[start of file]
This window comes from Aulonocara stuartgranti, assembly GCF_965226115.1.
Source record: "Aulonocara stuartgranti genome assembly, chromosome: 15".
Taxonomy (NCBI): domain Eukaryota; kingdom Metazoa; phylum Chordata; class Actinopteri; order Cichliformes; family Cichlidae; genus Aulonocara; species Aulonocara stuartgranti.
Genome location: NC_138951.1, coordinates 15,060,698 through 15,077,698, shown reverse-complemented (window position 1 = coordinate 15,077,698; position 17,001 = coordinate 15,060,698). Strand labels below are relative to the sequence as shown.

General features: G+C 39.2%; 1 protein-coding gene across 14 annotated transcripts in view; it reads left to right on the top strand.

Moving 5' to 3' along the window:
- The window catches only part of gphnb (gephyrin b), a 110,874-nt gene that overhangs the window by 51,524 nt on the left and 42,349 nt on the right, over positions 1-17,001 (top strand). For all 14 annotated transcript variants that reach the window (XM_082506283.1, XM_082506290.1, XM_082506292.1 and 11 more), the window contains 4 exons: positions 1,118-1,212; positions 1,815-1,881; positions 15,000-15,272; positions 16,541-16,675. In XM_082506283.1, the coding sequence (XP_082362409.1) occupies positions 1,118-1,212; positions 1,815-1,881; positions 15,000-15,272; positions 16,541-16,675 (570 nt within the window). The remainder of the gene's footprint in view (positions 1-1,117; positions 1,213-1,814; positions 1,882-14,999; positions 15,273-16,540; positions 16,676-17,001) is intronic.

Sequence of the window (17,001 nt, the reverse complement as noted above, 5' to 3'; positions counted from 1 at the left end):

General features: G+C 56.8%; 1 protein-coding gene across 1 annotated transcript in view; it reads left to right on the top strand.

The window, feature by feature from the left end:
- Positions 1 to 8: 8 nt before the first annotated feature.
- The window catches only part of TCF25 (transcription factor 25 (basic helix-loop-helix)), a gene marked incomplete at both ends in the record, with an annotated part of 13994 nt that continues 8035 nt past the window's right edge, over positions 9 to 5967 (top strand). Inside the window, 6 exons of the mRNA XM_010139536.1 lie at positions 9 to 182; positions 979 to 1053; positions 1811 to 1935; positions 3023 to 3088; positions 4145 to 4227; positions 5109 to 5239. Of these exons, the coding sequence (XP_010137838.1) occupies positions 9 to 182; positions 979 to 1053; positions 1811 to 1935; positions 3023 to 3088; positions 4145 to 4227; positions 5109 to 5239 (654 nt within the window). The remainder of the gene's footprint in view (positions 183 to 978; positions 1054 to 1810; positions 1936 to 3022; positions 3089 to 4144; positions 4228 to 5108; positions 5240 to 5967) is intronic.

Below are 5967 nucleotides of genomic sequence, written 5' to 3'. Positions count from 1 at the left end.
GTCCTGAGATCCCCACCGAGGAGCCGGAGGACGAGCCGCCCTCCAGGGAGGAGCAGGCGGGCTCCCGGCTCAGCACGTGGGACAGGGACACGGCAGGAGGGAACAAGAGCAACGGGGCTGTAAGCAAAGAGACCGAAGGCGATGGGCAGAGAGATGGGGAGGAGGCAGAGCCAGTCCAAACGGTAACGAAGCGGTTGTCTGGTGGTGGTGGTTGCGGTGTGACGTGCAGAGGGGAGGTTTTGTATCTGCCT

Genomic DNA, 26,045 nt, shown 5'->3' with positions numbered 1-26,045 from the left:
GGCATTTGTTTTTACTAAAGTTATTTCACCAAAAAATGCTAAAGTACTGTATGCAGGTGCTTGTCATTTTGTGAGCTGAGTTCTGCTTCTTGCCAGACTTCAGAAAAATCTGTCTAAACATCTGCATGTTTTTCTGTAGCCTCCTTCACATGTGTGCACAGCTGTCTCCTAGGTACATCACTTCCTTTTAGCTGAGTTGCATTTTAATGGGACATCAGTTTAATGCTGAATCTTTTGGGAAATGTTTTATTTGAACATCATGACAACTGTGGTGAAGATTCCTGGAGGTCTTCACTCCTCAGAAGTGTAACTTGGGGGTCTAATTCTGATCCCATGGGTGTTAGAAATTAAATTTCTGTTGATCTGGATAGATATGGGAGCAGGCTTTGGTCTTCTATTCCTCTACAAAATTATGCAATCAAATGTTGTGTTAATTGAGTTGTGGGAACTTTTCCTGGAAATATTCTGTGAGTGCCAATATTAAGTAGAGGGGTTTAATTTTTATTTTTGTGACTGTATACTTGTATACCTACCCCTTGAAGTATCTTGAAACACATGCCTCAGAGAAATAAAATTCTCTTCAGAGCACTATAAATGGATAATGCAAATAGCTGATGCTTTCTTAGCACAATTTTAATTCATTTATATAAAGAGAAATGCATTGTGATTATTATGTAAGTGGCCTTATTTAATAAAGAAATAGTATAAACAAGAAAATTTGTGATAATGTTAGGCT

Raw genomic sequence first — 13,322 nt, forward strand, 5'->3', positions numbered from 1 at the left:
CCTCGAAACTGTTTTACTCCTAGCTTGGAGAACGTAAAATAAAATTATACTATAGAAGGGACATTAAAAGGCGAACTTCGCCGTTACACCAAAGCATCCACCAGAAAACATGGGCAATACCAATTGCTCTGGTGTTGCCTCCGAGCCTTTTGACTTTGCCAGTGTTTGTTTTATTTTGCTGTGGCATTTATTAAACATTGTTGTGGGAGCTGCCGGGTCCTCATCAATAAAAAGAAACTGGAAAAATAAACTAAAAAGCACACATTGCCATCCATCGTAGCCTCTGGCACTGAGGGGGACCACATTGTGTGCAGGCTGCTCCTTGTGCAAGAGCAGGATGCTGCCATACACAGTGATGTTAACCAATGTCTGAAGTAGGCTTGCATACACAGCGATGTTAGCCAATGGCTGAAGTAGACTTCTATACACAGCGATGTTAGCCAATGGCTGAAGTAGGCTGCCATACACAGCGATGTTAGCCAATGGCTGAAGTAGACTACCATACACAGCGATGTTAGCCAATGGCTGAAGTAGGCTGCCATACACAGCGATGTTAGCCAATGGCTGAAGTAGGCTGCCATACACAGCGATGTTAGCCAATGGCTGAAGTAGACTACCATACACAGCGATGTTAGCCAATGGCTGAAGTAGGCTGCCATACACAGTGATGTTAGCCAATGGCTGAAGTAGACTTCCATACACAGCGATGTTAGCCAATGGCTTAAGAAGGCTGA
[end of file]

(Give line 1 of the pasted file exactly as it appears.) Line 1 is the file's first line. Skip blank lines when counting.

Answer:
This window comes from Aulonocara stuartgranti, assembly GCF_965226115.1.